Commission to examine reasons why workers are moving abroad

  • 2005-12-14
  • By Aaron Eglitis
RIGA - The trend of workers emigrating for better job opportunities abroad has become one of the more pressing issues facing Latvia 's and the Baltics in general 's with many leaders worried that those leaving may never return.

Since there are few reliable figures on the number of people that have left the country to work elsewhere, the president's strategic analysis commission will travel to Ireland Dec. 14- 18 to interview some of the perhaps 40,000 Latvians that have chosen to move there.

The commission has been charged to ascertain how many may return home. The numbers will help the government determine labor and immigration policy in the next few years, since, if the trend continues, Latvia will soon face an acute demographic crisis that will only be cured by importing working hands.

"The people chosen to go to Ireland have a very good understanding of migration issues, and understand the theoretical framework," Zaneta Ozolins, head of the strategic analysis commission said of Marika Laizane-Jurkane, Ivars Indans, Aija Lulle and Liene Znotina the four researchers from the commission headed to Ireland.

Paradoxically, the emigration abroad is taking place during a spectacular economic boom 's growth amounting to over 11 percent in the third quarter 's but the expansion has not made its way to much of the countryside, which is still impoverished.

The population loss, due mostly to emigrants that choose not to return, is compounded with one of the most severe population decreases in the European Union.

Ozolina, however, believes that the worst of the problem has passed. "I don't think that migration is a major problem anymore," she said, adding that the biggest flow "is already over."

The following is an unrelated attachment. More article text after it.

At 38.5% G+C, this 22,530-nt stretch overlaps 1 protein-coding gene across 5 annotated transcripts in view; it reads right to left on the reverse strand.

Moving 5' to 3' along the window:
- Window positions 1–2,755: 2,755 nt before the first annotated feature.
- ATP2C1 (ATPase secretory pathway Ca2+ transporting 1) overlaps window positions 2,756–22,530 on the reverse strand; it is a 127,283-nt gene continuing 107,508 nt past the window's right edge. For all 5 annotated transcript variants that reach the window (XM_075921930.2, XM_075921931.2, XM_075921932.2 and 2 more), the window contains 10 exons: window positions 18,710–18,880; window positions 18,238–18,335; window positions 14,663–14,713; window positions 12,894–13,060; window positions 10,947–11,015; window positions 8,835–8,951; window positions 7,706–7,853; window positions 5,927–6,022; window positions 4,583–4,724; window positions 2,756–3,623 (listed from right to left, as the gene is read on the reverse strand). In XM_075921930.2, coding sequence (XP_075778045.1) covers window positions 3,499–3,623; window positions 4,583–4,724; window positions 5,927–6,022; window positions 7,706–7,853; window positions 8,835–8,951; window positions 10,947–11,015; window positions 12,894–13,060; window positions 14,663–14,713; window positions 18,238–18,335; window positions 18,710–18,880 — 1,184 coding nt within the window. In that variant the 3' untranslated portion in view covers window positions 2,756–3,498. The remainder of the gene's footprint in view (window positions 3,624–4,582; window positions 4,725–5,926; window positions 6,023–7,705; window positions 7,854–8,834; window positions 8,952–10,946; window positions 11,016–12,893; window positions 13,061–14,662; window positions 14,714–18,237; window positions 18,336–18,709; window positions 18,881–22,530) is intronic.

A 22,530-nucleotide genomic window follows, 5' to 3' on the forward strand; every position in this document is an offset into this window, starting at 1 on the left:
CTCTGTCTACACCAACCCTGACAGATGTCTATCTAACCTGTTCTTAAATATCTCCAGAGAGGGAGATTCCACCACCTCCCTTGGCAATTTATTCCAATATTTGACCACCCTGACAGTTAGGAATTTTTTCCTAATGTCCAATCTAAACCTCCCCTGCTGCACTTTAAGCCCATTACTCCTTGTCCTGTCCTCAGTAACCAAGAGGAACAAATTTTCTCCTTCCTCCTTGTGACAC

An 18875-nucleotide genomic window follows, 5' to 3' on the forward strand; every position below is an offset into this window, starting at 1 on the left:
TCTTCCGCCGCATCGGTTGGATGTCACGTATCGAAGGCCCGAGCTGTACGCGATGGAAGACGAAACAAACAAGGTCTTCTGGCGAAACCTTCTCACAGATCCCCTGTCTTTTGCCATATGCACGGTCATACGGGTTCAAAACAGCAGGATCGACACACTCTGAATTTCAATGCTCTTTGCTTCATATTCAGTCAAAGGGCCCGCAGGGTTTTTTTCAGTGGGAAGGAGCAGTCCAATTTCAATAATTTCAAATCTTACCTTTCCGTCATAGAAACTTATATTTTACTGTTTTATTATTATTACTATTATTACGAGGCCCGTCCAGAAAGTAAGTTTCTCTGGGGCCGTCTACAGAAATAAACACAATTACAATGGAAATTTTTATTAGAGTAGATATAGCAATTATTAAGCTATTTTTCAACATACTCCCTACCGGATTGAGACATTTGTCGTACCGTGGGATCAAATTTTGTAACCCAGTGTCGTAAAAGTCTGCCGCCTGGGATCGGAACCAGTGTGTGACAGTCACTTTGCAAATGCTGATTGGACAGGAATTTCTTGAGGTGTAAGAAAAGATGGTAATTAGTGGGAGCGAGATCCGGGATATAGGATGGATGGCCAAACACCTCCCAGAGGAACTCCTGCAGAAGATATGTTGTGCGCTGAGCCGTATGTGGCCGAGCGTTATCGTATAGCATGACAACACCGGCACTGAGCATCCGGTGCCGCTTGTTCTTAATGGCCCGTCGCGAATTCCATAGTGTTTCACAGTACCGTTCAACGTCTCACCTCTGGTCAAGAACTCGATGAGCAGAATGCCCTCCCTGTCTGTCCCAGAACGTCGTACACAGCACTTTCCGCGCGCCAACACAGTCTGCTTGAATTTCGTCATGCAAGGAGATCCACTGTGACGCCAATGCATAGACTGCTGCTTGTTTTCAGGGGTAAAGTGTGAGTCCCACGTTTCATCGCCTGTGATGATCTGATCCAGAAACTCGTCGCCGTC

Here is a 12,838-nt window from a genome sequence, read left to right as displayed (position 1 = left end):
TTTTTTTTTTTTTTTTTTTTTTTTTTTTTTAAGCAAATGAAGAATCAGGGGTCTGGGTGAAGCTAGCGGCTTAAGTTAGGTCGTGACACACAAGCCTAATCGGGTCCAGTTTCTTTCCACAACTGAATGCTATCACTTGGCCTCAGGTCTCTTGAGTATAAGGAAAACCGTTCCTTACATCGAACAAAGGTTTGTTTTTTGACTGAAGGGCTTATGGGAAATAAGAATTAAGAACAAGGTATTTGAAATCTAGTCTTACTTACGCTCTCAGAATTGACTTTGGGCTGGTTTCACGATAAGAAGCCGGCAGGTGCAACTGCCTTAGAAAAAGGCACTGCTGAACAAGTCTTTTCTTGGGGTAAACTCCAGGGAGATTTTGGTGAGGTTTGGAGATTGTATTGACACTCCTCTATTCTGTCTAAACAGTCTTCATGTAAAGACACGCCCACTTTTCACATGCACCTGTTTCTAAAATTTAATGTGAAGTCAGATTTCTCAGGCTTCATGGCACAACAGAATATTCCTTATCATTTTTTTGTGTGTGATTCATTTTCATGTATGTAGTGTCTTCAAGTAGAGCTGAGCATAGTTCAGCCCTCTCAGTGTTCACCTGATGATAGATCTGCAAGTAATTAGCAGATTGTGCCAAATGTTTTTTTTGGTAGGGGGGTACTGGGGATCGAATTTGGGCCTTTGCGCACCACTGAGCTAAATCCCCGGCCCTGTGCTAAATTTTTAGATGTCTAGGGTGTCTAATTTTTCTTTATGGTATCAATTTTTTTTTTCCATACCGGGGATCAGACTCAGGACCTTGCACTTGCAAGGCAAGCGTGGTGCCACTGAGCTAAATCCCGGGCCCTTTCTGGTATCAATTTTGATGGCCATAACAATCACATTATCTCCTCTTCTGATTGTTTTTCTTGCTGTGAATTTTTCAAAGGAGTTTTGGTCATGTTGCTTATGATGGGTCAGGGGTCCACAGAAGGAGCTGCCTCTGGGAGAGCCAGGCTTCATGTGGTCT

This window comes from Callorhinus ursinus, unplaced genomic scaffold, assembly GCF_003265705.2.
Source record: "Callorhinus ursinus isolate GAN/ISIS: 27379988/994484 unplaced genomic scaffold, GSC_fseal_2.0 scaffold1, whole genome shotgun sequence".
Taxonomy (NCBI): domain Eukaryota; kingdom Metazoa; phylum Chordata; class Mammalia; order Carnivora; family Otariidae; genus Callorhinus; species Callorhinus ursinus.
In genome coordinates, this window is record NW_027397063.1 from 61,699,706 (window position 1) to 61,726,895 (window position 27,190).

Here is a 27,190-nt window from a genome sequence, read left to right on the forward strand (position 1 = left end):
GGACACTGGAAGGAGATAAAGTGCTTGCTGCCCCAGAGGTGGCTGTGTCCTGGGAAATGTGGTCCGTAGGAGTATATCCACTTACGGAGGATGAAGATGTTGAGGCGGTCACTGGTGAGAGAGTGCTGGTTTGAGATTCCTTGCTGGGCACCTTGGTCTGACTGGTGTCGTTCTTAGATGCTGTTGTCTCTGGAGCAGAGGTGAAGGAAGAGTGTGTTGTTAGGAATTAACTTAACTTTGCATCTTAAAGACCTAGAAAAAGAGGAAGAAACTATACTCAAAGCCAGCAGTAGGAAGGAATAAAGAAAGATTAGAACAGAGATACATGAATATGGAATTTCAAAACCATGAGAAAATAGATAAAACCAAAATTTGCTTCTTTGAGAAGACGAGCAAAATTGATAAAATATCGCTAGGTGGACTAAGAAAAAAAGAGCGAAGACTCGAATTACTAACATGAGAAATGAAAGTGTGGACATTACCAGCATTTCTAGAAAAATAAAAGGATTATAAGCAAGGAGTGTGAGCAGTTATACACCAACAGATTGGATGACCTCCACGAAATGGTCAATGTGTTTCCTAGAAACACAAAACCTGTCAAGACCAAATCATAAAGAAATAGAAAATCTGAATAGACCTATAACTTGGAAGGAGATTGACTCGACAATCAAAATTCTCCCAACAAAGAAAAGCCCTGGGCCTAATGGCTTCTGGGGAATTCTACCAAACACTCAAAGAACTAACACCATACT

Still, commission members will try to discover "how they think about their future in Latvia, do they want to come back," Ozolina said.

Stories of the Latvian worker struggling to earn a living in Ireland have made it into the international media, with The Washington Post, International Herald Tribune, and the Associated Press recently running pieces on the poor living conditions that have driven many Latvians to work elsewhere.

The Latvian media has also covered the movement extensively, with the television program Panorama devoting a half hour to a show called "Latvian life stories in Ireland."

Recently, a number of banking analysts claimed that part of the country's high rate of inflation was due to repatriated funds from Latvians working abroad. One analyst put the figure at 20 million lats (29 mln euros) a month.

Lithuania and Estonia are also witnessing the same trend. Tens of thousands of Lithuanians have moved to countries like Ireland for better paying jobs.

Ireland was one of three countries in the EU that did not impose restrictions on the free movement of labor from the new member states. Sweden and the United Kingdom are two other countries that have become destinations for Latvian workers.

But tension over workers from poorer member states has surfaced in the recipient countries. In Ireland, nearly a hundred thousand people reportedly took to the streets to protest the use of Eastern European labor on Irish ferries at below the minimum wage. Some of the protestors were reportedly carrying signs saying "No slave ships on Irish seas."

Some 500 Irish workers will reportedly lose their jobs in favor of mainly Latvian workers ready to work for less than Ireland's minimum wage.

In Sweden, the Latvian construction company Laval and Partners became embroiled in a fight with local unions due to the lower wages paid to their Latvian employees. The construction on a school outside of Stockholm was halted, and has since been in litigation. It was debated at the European Parliament, and may ultimately be decided at the European Court of Justice in Luxembourg.